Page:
If you’ve never been in a toxic relationship, you probably have a lot of trouble understanding why someone would stay in one. You might be the friend who gets frustrated because you cannot for the life of yourself figure out why your friend won’t just leave already. You might be fed up with their complaining or their apparent blindness. While it’s understandable that you would feel that way, I encourage you to consider the emotional damage that a toxic personality can inflict on someone. Often, people who find themselves stuck in an unhealthy relationship have been broken down to the point where they are only a shadow of the person they were prior to the relationship. They have been made to feel worthless, invaluable, stupid, selfish, insecure and unloveable. Their toxic partner has gotten inside their head, and they are terrified that if they leave, they will never find someone who loves them again. Their self-esteem is so low, and their image of themselves is so distorted, that they genuinely believe that they don’t deserve better.

So, what can you do to help? Remind them, persistently, that they deserve better. Remind them who they were before this relationship, and remind them that people (including you) will still love them when they end it. And above all, be patient, because it will take time and effort to bring them back. I know that usually when someone is in an emotional deadlock with a toxic person, what their friends and family have to say will likely fall on deaf ears. So even if you stop trying to get through to them, at the very least make sure that they know that when they are ready to take that step, they have a support system waiting for them.


Happy belated Pi Day (:

Advertisements

Loaded Questions

10 Sep

I drove 8 hours today. Do you know what your brain feels like after you drive 8 hours? If you’re from my generation, then you’ve probably played with Gak Splat (remember that gross green shit in a plastic container, that feels like play doh and flubber got their grind on and then popped one out?), and you know.

So I’ll keep it brief tonight — for my sake and yours. I have a challenge for you:

Stop sitting around feeling sorry for yourself, and take charge of your own life. Most people don’t really know how to do that. I used to be one of them, but now I’ve got a leg up on all y’all… and this is the part where you’re lucky, because I’m about to help you kick your mind into high gear (partly so that I can give my own a damn break)! When you’re done reading this, you’re going to go take a gander at these questions and give them a good hard thinking. Try to come up with some answers for yourself, and if you’re not too lazy, I might even suggest going so far as to write down both the question AND your answer. They’ll come in handy next time you’re feeling like him. Seeing some of these questions is going to suck, but that’s the point. They really make you think. When you read them, if you don’t like the answer that comes to you….

Do something to change it.

From Internet Junkie to Fun and Spunky (it’s the only word that rhymed with Junkie..)

6 Sep

So naturally, when a person realizes that they have no life, they go looking for one. And when I realized that all I do is sit around on my ass (which is growing at an alarming rate) doing absolutely zilch with my time, that’s exactly what I did. Of course, going from being an internet junkie to just not being one is somewhat akin to dumping drug habits cold turkey; it’s a pain in the butt, and virtually nobody can do it. That’s why I developed this brilliant plan: with my facebook deactivated, I had all of this free time to learn new things and do fun stuff. But learn what? Do what? I almost Googled “fun things to do” (talk about being desperate) …. but then I found a solution. StumbleUpon is like, the coolest invention ever. I know what you’re thinking: “What the hell, Jess! You said this was all about getting a life and getting in touch with the real world and all that crap, and here you are advocating for another timesucking internet invention?” Yeah, basically. …. No, I’m just kidding! It’s all part of the story. I deleted my facebook and then I decided to see what kinds of cool things I could find on StumbleUpon. Even though I think people should spend a minimal amount of time browsing the internet, I’ve gotta say, SU is a great way to find articles and fascinating tidbits of information that really interest you–so if you’re bored at bedtime or something, sure. Check it out. Anyway, I digress. Back to the story: Stumble helped me to develop a few concepts that are pretty important if you plan on breathing some life back into yourself. They are:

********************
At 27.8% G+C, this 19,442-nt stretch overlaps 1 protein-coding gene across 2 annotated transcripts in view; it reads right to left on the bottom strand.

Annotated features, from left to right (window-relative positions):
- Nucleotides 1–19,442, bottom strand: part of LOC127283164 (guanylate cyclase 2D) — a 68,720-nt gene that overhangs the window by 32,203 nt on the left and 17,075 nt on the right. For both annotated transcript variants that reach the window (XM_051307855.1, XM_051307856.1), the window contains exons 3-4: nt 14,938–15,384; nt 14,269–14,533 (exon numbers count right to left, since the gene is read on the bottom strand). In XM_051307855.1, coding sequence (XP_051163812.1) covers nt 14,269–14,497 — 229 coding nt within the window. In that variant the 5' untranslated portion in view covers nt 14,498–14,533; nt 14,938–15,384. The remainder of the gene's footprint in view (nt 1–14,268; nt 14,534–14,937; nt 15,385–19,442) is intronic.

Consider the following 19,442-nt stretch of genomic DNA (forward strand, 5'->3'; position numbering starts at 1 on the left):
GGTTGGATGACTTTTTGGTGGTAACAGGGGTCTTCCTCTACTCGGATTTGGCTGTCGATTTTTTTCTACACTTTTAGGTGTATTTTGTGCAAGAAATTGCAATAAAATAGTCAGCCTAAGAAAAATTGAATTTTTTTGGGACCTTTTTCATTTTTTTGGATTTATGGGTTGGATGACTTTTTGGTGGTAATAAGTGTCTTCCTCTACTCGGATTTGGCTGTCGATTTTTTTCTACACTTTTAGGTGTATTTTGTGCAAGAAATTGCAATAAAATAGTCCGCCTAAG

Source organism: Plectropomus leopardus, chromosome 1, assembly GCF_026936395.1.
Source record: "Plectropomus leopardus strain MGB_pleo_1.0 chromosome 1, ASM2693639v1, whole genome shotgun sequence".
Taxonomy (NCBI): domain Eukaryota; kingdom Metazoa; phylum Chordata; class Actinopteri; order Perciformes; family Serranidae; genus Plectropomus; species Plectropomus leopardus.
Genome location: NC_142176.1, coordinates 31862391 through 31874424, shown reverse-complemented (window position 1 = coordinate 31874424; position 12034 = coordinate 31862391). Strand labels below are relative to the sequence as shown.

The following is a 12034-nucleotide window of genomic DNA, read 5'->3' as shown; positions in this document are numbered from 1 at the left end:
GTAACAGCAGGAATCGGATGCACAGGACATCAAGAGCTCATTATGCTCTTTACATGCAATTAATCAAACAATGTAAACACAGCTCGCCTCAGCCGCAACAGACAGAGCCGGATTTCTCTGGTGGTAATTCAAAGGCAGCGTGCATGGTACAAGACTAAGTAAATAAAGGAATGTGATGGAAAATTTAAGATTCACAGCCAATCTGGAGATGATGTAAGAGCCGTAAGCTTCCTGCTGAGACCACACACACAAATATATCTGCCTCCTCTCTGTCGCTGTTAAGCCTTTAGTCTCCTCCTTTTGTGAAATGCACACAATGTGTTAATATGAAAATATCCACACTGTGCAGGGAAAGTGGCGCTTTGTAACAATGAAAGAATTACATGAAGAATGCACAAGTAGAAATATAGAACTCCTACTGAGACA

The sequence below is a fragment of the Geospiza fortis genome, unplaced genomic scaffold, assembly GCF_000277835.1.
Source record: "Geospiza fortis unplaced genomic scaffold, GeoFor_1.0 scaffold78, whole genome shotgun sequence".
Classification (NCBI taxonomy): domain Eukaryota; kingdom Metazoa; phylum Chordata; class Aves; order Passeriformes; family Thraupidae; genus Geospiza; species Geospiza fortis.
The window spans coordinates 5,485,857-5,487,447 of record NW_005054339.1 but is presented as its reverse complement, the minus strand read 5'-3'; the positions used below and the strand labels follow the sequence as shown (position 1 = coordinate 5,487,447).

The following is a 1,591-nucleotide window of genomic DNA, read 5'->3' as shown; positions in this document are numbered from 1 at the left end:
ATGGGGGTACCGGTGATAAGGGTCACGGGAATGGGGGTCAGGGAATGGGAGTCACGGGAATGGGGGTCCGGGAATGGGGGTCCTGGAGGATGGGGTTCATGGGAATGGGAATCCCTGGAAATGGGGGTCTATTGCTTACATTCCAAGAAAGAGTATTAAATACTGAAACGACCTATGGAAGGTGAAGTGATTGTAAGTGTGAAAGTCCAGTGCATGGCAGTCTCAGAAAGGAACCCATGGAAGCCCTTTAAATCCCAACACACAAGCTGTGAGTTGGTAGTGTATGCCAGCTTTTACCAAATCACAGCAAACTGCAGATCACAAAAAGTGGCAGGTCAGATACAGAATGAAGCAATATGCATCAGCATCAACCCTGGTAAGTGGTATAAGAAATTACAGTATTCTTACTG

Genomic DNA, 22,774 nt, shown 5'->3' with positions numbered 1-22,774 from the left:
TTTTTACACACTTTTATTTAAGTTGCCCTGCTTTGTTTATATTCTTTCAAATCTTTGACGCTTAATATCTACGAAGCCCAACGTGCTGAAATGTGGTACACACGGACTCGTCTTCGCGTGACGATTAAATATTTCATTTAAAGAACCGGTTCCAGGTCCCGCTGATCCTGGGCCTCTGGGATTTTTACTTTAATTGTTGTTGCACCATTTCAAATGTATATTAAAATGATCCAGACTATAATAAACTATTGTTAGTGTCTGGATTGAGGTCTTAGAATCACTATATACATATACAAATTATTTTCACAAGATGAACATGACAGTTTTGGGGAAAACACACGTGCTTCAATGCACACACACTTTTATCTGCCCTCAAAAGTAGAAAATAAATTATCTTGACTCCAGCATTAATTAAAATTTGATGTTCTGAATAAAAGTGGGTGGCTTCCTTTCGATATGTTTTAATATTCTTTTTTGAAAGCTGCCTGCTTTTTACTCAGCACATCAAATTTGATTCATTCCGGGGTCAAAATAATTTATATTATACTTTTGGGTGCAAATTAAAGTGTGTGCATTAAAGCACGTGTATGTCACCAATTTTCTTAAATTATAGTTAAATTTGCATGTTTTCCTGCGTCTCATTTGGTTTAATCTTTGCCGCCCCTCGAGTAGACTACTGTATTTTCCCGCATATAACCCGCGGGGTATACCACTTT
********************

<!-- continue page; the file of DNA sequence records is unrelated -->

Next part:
1. Educate yourself. It’s more important than you think, because the older you get, the less impressed people will be when you know the entire storyline of Grey’s Anatomy or Lost but have no concrete understanding of anything of substance. I hate politics and current events with a passion. I don’t know what it is, but I find it about as interesting as I find the fact that the sky is blue. If you’re like me, do what I do. Watch The Colbert Report — it’s at least hilarious, and can kind of keep you somewhat aware of current events. Read books. If you have a special interest like me (I’m obsessed with people and their behaviors), read articles. I read Psychology Today every day. If you don’t like books, watch the history channel or Animal Planet or something, who cares.. the bottom line is, you’ve been in school for most of your life and it’s about time you’ve got something to show for it.